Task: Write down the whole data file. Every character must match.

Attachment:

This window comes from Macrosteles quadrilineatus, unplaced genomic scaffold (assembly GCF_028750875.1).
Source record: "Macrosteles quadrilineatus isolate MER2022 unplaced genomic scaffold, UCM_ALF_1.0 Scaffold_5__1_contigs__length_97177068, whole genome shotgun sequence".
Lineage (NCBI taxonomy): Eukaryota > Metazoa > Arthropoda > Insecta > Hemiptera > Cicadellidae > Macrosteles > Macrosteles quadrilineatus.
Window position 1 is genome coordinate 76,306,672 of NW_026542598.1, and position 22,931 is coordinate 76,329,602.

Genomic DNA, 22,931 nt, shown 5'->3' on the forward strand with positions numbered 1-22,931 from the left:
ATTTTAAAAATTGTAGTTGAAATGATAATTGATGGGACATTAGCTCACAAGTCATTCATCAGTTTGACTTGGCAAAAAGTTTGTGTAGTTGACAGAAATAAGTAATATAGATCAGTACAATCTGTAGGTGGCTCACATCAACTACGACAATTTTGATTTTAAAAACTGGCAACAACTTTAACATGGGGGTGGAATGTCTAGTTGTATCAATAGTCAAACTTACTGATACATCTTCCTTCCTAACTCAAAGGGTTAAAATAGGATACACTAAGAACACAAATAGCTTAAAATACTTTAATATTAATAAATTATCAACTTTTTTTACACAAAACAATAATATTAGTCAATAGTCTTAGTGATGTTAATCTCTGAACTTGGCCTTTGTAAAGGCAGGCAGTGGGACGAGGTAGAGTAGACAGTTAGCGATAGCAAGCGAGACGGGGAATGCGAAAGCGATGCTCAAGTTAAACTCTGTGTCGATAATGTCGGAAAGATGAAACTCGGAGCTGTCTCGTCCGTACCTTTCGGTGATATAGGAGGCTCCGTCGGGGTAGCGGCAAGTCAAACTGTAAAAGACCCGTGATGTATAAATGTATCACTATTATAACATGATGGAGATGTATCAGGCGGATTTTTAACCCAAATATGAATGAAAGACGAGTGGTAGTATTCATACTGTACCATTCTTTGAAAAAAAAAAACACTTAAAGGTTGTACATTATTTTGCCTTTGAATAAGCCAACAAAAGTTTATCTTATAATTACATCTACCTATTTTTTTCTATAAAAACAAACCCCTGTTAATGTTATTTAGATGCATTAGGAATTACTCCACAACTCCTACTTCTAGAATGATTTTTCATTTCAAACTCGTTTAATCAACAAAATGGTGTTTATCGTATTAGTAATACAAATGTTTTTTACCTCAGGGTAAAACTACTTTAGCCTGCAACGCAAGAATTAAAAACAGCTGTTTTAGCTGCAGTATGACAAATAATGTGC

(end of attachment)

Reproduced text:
This window comes from Macrosteles quadrilineatus, unplaced genomic scaffold (assembly GCF_028750875.1).
Source record: "Macrosteles quadrilineatus isolate MER2022 unplaced genomic scaffold, UCM_ALF_1.0 Scaffold_5__1_contigs__length_97177068, whole genome shotgun sequence".
Lineage (NCBI taxonomy): Eukaryota > Metazoa > Arthropoda > Insecta > Hemiptera > Cicadellidae > Macrosteles > Macrosteles quadrilineatus.
Window position 1 is genome coordinate 76,306,672 of NW_026542598.1, and position 22,931 is coordinate 76,329,602.

Genomic DNA, 22,931 nt, shown 5'->3' on the forward strand with positions numbered 1-22,931 from the left:
ATTTTAAAAATTGTAGTTGAAATGATAATTGATGGGACATTAGCTCACAAGTCATTCATCAGTTTGACTTGGCAAAAAGTTTGTGTAGTTGACAGAAATAAGTAATATAGATCAGTACAATCTGTAGGTGGCTCACATCAACTACGACAATTTTGATTTTAAAAACTGGCAACAACTTTAACATGGGGGTGGAATGTCTAGTTGTATCAATAGTCAAACTTACTGATACATCTTCCTTCCTAACTCAAAGGGTTAAAATAGGATACACTAAGAACACAAATAGCTTAAAATACTTTAATATTAATAAATTATCAACTTTTTTTACACAAAACAATAATATTAGTCAATAGTCTTAGTGATGTTAATCTCTGAACTTGGCCTTTGTAAAGGCAGGCAGTGGGACGAGGTAGAGTAGACAGTTAGCGATAGCAAGCGAGACGGGGAATGCGAAAGCGATGCTCAAGTTAAACTCTGTGTCGATAATGTCGGAAAGATGAAACTCGGAGCTGTCTCGTCCGTACCTTTCGGTGATATAGGAGGCTCCGTCGGGGTAGCGGCAAGTCAAACTGTAAAAGACCCGTGATGTATAAATGTATCACTATTATAACATGATGGAGATGTATCAGGCGGATTTTTAACCCAAATATGAATGAAAGACGAGTGGTAGTATTCATACTGTACCATTCTTTGAAAAAAAAAAACACTTAAAGGTTGTACATTATTTTGCCTTTGAATAAGCCAACAAAAGTTTATCTTATAATTACATCTACCTATTTTTTTCTATAAAAACAAACCCCTGTTAATGTTATTTAGATGCATTAGGAATTACTCCACAACTCCTACTTCTAGAATGATTTTTCATTTCAAACTCGTTTAATCAACAAAATGGTGTTTATCGTATTAGTAATACAAATGTTTTTTACCTCAGGGTAAAACTACTTTAGCCTGCAACGCAAGAATTAAAAACAGCTGTTTTAGCTGCAGTATGACAAATAATGTGC